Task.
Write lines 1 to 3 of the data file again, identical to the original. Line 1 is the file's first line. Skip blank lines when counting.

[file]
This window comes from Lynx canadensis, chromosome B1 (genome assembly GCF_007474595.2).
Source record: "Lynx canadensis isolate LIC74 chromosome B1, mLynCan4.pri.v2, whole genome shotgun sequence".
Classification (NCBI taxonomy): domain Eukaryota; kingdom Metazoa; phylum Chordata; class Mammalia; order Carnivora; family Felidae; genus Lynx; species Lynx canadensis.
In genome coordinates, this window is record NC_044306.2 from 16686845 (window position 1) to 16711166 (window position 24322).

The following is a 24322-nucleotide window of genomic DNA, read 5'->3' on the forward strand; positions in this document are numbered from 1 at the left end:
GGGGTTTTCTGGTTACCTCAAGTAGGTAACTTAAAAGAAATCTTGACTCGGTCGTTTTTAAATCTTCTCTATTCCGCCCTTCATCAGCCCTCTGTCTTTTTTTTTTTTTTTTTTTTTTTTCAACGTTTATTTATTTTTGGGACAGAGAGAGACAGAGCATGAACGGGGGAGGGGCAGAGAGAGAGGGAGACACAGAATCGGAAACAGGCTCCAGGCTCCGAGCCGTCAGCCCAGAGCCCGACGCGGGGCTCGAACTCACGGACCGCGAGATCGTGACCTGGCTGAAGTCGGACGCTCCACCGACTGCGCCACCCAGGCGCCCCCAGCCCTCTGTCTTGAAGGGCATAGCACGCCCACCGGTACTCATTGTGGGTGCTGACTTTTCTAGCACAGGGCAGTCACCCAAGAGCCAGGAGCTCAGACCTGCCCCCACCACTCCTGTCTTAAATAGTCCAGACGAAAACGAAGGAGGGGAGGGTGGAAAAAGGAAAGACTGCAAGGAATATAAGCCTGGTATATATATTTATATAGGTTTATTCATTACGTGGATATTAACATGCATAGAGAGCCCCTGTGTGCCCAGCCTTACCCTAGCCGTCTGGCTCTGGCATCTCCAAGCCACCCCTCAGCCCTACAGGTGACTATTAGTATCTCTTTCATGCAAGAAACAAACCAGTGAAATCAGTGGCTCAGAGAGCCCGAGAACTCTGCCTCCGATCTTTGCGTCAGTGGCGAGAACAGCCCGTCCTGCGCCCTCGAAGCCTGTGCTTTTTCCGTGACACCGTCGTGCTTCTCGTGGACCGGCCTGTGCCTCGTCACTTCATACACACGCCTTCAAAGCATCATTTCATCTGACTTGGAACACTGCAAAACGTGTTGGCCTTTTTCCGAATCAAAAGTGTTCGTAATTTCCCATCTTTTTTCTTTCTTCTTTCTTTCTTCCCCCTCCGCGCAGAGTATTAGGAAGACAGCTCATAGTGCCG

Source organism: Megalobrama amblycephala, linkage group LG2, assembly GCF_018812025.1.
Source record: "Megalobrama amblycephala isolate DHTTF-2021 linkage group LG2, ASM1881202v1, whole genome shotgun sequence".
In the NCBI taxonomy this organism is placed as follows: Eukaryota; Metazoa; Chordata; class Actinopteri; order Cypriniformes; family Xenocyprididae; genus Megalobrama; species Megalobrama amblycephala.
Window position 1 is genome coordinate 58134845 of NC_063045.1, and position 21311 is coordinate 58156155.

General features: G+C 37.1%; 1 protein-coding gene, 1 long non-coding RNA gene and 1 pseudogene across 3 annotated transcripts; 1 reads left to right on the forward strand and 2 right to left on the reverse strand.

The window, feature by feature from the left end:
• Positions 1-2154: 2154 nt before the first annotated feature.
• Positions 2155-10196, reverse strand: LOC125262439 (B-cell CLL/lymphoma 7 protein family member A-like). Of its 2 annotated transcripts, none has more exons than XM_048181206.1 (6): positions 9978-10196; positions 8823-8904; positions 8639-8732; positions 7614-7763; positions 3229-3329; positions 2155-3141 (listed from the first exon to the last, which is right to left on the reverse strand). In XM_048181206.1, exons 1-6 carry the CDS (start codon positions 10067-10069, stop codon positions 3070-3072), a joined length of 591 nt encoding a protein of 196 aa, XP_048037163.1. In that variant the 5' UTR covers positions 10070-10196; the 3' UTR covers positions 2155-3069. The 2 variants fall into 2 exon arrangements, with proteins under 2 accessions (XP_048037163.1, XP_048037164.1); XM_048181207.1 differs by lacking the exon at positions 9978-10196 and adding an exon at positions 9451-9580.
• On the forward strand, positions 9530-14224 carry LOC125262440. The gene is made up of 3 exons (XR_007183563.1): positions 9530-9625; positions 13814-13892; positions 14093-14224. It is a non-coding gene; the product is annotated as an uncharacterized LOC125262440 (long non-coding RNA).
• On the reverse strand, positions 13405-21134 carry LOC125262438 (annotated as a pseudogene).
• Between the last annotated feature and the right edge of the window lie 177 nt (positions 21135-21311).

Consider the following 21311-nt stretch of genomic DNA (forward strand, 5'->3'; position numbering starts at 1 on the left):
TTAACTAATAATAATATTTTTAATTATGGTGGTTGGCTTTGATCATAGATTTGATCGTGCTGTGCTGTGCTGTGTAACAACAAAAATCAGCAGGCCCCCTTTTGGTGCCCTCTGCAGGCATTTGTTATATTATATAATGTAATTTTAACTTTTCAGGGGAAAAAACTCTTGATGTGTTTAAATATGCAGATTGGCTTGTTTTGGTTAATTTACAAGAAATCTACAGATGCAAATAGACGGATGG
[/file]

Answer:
This window comes from Lynx canadensis, chromosome B1 (genome assembly GCF_007474595.2).
Source record: "Lynx canadensis isolate LIC74 chromosome B1, mLynCan4.pri.v2, whole genome shotgun sequence".
Classification (NCBI taxonomy): domain Eukaryota; kingdom Metazoa; phylum Chordata; class Mammalia; order Carnivora; family Felidae; genus Lynx; species Lynx canadensis.